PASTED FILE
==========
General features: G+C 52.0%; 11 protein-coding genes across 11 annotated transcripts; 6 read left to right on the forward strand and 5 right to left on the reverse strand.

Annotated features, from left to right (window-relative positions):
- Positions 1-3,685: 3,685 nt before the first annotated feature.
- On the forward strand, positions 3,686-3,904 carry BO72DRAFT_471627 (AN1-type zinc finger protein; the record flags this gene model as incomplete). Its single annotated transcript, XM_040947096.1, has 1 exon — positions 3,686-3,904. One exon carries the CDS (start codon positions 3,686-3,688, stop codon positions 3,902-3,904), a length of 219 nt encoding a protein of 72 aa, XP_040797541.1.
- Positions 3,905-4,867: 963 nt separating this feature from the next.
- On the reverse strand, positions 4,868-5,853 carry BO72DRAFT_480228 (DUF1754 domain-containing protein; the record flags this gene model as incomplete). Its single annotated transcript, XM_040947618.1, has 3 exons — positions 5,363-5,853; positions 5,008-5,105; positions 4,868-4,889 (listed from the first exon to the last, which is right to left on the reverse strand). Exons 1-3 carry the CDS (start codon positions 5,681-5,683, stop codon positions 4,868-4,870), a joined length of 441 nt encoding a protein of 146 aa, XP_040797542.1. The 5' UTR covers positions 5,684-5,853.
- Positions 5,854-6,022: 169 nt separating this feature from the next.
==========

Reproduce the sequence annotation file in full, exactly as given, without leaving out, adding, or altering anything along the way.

General features: G+C 52.0%; 11 protein-coding genes across 11 annotated transcripts; 6 read left to right on the forward strand and 5 right to left on the reverse strand.

Annotated features, from left to right (window-relative positions):
- Positions 1-3,685: 3,685 nt before the first annotated feature.
- On the forward strand, positions 3,686-3,904 carry BO72DRAFT_471627 (AN1-type zinc finger protein; the record flags this gene model as incomplete). Its single annotated transcript, XM_040947096.1, has 1 exon — positions 3,686-3,904. One exon carries the CDS (start codon positions 3,686-3,688, stop codon positions 3,902-3,904), a length of 219 nt encoding a protein of 72 aa, XP_040797541.1.
- Positions 3,905-4,867: 963 nt separating this feature from the next.
- On the reverse strand, positions 4,868-5,853 carry BO72DRAFT_480228 (DUF1754 domain-containing protein; the record flags this gene model as incomplete). Its single annotated transcript, XM_040947618.1, has 3 exons — positions 5,363-5,853; positions 5,008-5,105; positions 4,868-4,889 (listed from the first exon to the last, which is right to left on the reverse strand). Exons 1-3 carry the CDS (start codon positions 5,681-5,683, stop codon positions 4,868-4,870), a joined length of 441 nt encoding a protein of 146 aa, XP_040797542.1. The 5' UTR covers positions 5,684-5,853.
- Positions 5,854-6,022: 169 nt separating this feature from the next.